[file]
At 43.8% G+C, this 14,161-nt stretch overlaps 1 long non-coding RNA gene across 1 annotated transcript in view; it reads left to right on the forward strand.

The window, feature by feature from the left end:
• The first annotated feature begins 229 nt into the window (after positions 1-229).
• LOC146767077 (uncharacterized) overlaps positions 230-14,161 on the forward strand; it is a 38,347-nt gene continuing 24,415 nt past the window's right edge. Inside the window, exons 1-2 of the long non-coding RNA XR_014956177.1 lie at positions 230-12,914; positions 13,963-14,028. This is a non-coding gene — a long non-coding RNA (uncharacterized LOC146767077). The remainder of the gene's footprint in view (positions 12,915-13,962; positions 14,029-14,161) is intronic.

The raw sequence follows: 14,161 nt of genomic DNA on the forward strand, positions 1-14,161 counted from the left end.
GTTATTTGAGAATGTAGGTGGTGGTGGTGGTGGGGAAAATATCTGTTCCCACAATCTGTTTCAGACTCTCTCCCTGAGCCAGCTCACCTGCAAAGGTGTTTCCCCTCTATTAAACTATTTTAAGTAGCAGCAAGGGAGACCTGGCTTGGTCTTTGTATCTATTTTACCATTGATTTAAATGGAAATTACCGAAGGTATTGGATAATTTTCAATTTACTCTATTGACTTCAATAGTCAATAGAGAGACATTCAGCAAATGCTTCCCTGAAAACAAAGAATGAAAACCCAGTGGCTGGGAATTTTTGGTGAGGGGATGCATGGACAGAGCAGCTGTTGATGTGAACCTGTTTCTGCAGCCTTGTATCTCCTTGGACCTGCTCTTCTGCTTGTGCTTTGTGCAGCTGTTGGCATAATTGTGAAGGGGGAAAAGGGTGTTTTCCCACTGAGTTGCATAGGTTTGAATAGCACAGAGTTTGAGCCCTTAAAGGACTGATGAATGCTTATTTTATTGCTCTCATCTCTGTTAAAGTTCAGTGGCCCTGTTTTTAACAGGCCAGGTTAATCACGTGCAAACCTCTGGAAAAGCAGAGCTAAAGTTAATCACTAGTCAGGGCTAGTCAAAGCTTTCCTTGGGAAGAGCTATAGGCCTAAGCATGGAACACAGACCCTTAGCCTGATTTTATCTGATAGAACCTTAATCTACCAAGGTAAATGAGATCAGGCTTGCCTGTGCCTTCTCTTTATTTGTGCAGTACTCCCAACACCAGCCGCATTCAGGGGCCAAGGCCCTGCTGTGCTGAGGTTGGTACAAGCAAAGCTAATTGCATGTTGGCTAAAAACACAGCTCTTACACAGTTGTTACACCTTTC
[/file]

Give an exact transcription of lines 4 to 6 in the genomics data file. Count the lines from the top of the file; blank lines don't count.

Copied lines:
• LOC146767077 (uncharacterized) overlaps positions 230-14,161 on the forward strand; it is a 38,347-nt gene continuing 24,415 nt past the window's right edge. Inside the window, exons 1-2 of the long non-coding RNA XR_014956177.1 lie at positions 230-12,914; positions 13,963-14,028. This is a non-coding gene — a long non-coding RNA (uncharacterized LOC146767077). The remainder of the gene's footprint in view (positions 12,915-13,962; positions 14,029-14,161) is intronic.

The raw sequence follows: 14,161 nt of genomic DNA on the forward strand, positions 1-14,161 counted from the left end.
GTTATTTGAGAATGTAGGTGGTGGTGGTGGTGGGGAAAATATCTGTTCCCACAATCTGTTTCAGACTCTCTCCCTGAGCCAGCTCACCTGCAAAGGTGTTTCCCCTCTATTAAACTATTTTAAGTAGCAGCAAGGGAGACCTGGCTTGGTCTTTGTATCTATTTTACCATTGATTTAAATGGAAATTACCGAAGGTATTGGATAATTTTCAATTTACTCTATTGACTTCAATAGTCAATAGAGAGACATTCAGCAAATGCTTCCCTGAAAACAAAGAATGAAAACCCAGTGGCTGGGAATTTTTGGTGAGGGGATGCATGGACAGAGCAGCTGTTGATGTGAACCTGTTTCTGCAGCCTTGTATCTCCTTGGACCTGCTCTTCTGCTTGTGCTTTGTGCAGCTGTTGGCATAATTGTGAAGGGGGAAAAGGGTGTTTTCCCACTGAGTTGCATAGGTTTGAATAGCACAGAGTTTGAGCCCTTAAAGGACTGATGAATGCTTATTTTATTGCTCTCATCTCTGTTAAAGTTCAGTGGCCCTGTTTTTAACAGGCCAGGTTAATCACGTGCAAACCTCTGGAAAAGCAGAGCTAAAGTTAATCACTAGTCAGGGCTAGTCAAAGCTTTCCTTGGGAAGAGCTATAGGCCTAAGCATGGAACACAGACCCTTAGCCTGATTTTATCTGATAGAACCTTAATCTACCAAGGTAAATGAGATCAGGCTTGCCTGTGCCTTCTCTTTATTTGTGCAGTACTCCCAACACCAGCCGCATTCAGGGGCCAAGGCCCTGCTGTGCTGAGGTTGGTACAAGCAAAGCTAATTGCATGTTGGCTAAAAACACAGCTCTTACACAGTTGTTACACCTTTC